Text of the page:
May 20 2013 Latest news:
Anna Dubuis, Reporter
Thursday, July 12, 2012
In a corner of Woodlands Park there is a set of inconspicuous steps leading down into a locked metal door.
Behind it lies one of the last remaining Cold War bunkers in the country – a 3000 sq ft underground concrete box that is a stark reminder of the years of fear and uncertainty about a nuclear war during the 1950s.
It was of course never used for its purpose but even if it had been its design shows how little people knew about the terrifying power of nuclear warfare. As a way to keep costs down the bunker was built without an air lock, which meant that every time someone would walk into the bunker they would have brought radioactive dust in with them.
The bunker was built in 1954 and was intended as a centre to organise civil defence across north Kent prior to and during a nuclear attack.
Police, army, firefighters, doctors, teachers and council workers would operate inside, receiving information from wardens outside about the damage and radiation levels.
A message room would be staffed by telephonists and a radio operator would write down messages which were then handed through to command staff in the control room that would send messages back to co-ordinate rescue missions.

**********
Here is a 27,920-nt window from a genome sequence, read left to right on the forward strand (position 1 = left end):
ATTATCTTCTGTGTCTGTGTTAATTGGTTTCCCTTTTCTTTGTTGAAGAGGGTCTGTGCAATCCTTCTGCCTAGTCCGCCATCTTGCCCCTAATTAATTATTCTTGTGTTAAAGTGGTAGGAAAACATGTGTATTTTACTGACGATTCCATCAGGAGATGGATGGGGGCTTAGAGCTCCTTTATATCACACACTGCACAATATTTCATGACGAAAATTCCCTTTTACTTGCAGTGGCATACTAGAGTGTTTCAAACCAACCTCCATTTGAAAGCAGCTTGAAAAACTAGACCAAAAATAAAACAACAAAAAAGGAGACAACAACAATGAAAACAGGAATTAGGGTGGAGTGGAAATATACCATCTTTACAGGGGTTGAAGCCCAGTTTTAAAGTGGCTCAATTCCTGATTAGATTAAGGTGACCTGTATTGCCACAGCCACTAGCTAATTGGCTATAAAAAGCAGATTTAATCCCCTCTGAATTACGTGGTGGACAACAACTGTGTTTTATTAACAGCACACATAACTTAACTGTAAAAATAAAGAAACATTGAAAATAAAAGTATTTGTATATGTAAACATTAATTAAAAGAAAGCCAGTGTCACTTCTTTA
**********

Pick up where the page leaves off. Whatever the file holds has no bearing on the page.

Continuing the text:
In the event of telephone lines being cut, someone would be sent out into the radiation on a bicycle to collect information, committing them to an early grave.
The radioactive fallout from a nuclear attack could have lasted days, weeks, months or even centuries. Yet the bunker could have coped for no more than a few days. Toilets would start smelling like sewers, food and water supplies would run out and air from the outside world would bring the effects of radiation sickness – diarrhoea, vomiting and bleeding from the orifices – leading to an agonising death. For survivors, a nuclear blast would have blown society apart, with no one in charge and everyone fighting for their own lives.
James Elford, a guide at the bunker, was responsible for recreating a fifties feel true to the times.
He said: “The bunker is a piece of history of civil defence in the 20th century. What is amazing is that those systems of co-ordinating help are the same systems that are in place for civil emergency planning today.”
In 1968, as fear subsided and government funding ceased, the bunker was stripped and left empty for decades, becoming a buried time capsule. It was not until 30 years later that the twilight world of the Cold War was unearthed when Thames Defence Heritage came and re-equipped the rooms as they were in the 1950s.